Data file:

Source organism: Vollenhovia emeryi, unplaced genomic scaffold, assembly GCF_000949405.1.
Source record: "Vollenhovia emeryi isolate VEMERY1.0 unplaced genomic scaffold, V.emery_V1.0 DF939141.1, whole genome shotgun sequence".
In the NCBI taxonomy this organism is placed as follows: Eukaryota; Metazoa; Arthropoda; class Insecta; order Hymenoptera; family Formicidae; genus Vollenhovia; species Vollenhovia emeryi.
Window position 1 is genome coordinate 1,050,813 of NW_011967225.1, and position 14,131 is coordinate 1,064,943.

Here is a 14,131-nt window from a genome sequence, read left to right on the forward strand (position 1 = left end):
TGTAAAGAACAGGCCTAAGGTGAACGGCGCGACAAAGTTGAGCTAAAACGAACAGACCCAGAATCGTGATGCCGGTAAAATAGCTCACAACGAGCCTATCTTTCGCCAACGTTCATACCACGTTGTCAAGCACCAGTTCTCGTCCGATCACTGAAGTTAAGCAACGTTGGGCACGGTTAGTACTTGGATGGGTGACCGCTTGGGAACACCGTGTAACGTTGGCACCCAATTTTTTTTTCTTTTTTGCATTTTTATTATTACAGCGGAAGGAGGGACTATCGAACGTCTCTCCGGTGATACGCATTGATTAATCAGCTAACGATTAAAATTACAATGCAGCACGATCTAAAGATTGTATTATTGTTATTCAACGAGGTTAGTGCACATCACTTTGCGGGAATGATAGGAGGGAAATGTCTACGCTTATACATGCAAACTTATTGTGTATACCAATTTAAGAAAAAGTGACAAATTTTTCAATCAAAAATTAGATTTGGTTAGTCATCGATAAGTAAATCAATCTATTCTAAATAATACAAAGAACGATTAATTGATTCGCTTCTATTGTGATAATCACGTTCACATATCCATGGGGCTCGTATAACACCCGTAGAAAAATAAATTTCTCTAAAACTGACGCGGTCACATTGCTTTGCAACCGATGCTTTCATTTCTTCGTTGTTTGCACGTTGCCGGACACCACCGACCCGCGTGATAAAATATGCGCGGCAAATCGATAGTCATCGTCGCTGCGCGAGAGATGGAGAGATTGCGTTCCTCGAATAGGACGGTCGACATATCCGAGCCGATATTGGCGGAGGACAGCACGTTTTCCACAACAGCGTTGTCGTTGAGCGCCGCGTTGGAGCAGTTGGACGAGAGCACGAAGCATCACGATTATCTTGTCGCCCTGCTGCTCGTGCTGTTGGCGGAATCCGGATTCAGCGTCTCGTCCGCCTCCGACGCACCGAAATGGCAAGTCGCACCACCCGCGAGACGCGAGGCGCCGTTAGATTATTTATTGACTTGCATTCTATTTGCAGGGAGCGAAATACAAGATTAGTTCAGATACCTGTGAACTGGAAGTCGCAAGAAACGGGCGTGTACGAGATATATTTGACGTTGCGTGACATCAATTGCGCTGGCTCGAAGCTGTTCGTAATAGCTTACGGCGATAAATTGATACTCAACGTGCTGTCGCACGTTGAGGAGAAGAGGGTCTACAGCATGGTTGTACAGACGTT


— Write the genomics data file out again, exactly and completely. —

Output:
Source organism: Vollenhovia emeryi, unplaced genomic scaffold, assembly GCF_000949405.1.
Source record: "Vollenhovia emeryi isolate VEMERY1.0 unplaced genomic scaffold, V.emery_V1.0 DF939141.1, whole genome shotgun sequence".
In the NCBI taxonomy this organism is placed as follows: Eukaryota; Metazoa; Arthropoda; class Insecta; order Hymenoptera; family Formicidae; genus Vollenhovia; species Vollenhovia emeryi.
Window position 1 is genome coordinate 1,050,813 of NW_011967225.1, and position 14,131 is coordinate 1,064,943.

Here is a 14,131-nt window from a genome sequence, read left to right on the forward strand (position 1 = left end):
TGTAAAGAACAGGCCTAAGGTGAACGGCGCGACAAAGTTGAGCTAAAACGAACAGACCCAGAATCGTGATGCCGGTAAAATAGCTCACAACGAGCCTATCTTTCGCCAACGTTCATACCACGTTGTCAAGCACCAGTTCTCGTCCGATCACTGAAGTTAAGCAACGTTGGGCACGGTTAGTACTTGGATGGGTGACCGCTTGGGAACACCGTGTAACGTTGGCACCCAATTTTTTTTTCTTTTTTGCATTTTTATTATTACAGCGGAAGGAGGGACTATCGAACGTCTCTCCGGTGATACGCATTGATTAATCAGCTAACGATTAAAATTACAATGCAGCACGATCTAAAGATTGTATTATTGTTATTCAACGAGGTTAGTGCACATCACTTTGCGGGAATGATAGGAGGGAAATGTCTACGCTTATACATGCAAACTTATTGTGTATACCAATTTAAGAAAAAGTGACAAATTTTTCAATCAAAAATTAGATTTGGTTAGTCATCGATAAGTAAATCAATCTATTCTAAATAATACAAAGAACGATTAATTGATTCGCTTCTATTGTGATAATCACGTTCACATATCCATGGGGCTCGTATAACACCCGTAGAAAAATAAATTTCTCTAAAACTGACGCGGTCACATTGCTTTGCAACCGATGCTTTCATTTCTTCGTTGTTTGCACGTTGCCGGACACCACCGACCCGCGTGATAAAATATGCGCGGCAAATCGATAGTCATCGTCGCTGCGCGAGAGATGGAGAGATTGCGTTCCTCGAATAGGACGGTCGACATATCCGAGCCGATATTGGCGGAGGACAGCACGTTTTCCACAACAGCGTTGTCGTTGAGCGCCGCGTTGGAGCAGTTGGACGAGAGCACGAAGCATCACGATTATCTTGTCGCCCTGCTGCTCGTGCTGTTGGCGGAATCCGGATTCAGCGTCTCGTCCGCCTCCGACGCACCGAAATGGCAAGTCGCACCACCCGCGAGACGCGAGGCGCCGTTAGATTATTTATTGACTTGCATTCTATTTGCAGGGAGCGAAATACAAGATTAGTTCAGATACCTGTGAACTGGAAGTCGCAAGAAACGGGCGTGTACGAGATATATTTGACGTTGCGTGACATCAATTGCGCTGGCTCGAAGCTGTTCGTAATAGCTTACGGCGATAAATTGATACTCAACGTGCTGTCGCACGTTGAGGAGAAGAGGGTCTACAGCATGGTTGTACAGACGTT